2. Hairworms

Hairworms infest the cat’s bladder and urinary tract and cause a condition called capillariasis. When they lay eggs in the bladder, they get expelled in urine. These eggs get ingested when another cat walks through the soil containing them. They unintentionally eat the eggs by licking their paws. Other hairworm species have complicated life cycles. For instance, some hairworms lay eggs which must first be consumed by earthworms. When the cat eats the earthworm, it ingests the eggs. If the hairworms are few, they will not trigger any worrying symptoms in cats. Cats severely infected with hairworms will exhibit symptoms similar to a urinary tract infection. Some of the symptoms the cat will experience include frequent urination, blood in the urine, diarrhea, vomiting, swollen bladder, bladder discoloration, painful urination, and fever.

Capillariasis is not life-threatening, so your cat may not even require treatment. However, that applies to cats with few hairworms. For cats with many hairworms, your veterinarian may prescribe anti-parasitic drugs, which can be administered orally or through injections. Depending on the severity of the cat’s condition, the cat may require multiple treatments. Also, the cat may be given analgesics. These drugs are used when the cat experiences some pain. Depending on the level of pain, the specialist will provide the appropriate dosage.

1. Giardia

Giardia is a simple one-celled parasite that causes an intestinal infection called Giardiasis. This parasite primarily affects kittens or cats with compromised immune systems. A cat becomes infected with giardia after eating or sniffing the cysts from the contaminated ground or drinking contaminated water. When the cyst gets inside the cat’s intestine, it transforms into a “trophozoite.” As a trophozoite, it will be able to attach itself to the intestinal wall to feed. Trophozoites reproduce by dividing or transforming into cystic forms. Later, the cats expel them out in the stool.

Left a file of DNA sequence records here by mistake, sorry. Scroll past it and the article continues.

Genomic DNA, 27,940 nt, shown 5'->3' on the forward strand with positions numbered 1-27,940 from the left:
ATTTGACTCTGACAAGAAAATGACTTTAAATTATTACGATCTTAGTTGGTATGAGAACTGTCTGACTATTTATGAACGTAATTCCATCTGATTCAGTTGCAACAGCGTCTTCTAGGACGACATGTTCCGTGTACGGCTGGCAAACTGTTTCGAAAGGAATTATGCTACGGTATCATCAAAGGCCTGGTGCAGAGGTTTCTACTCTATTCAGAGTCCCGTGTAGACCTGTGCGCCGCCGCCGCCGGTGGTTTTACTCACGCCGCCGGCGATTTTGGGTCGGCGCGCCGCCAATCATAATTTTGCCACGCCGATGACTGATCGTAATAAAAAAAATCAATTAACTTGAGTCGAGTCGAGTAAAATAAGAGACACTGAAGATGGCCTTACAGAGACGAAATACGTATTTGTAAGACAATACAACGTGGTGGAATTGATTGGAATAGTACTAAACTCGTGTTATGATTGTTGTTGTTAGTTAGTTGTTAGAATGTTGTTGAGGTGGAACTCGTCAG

Since they attach themselves to the intestinal wall, the cat experiences foul-smelling diarrhea. Besides the stool being pungent, it may be fatty, soft, or watery. Additionally, the stool will contain a greenish tinge and blood. If the parasites multiply, the cat will experience other symptoms like vomiting and weight loss. To eliminate giardia, the veterinarian will prescribe metronidazole and fenbendazole. These drugs are usually bitter, which explains why they are manufactured in coated tablet form. For the drug to be effective, you will still have to break it to expose the bitter contents. Since some cats may refuse the drugs, you can get those that have been prepared in flavored formulas.

Conclusion

We have established that cats may be affected by parasites and fail to show symptoms. As a result, you may erroneously conclude it is healthy. To prevent any attacks from parasites, you should have your cat screened once a year. You can do this by taking a stool sample from your cat to the veterinarian. The specialist will check whether the stool contains parasitic eggs. Also, you could ensure that your cat stays indoors at all times. When the cat is outside, it is highly likely to interact with infected stools from other animals. A cat will only stay indoors if your house is spacious or has a litter tray.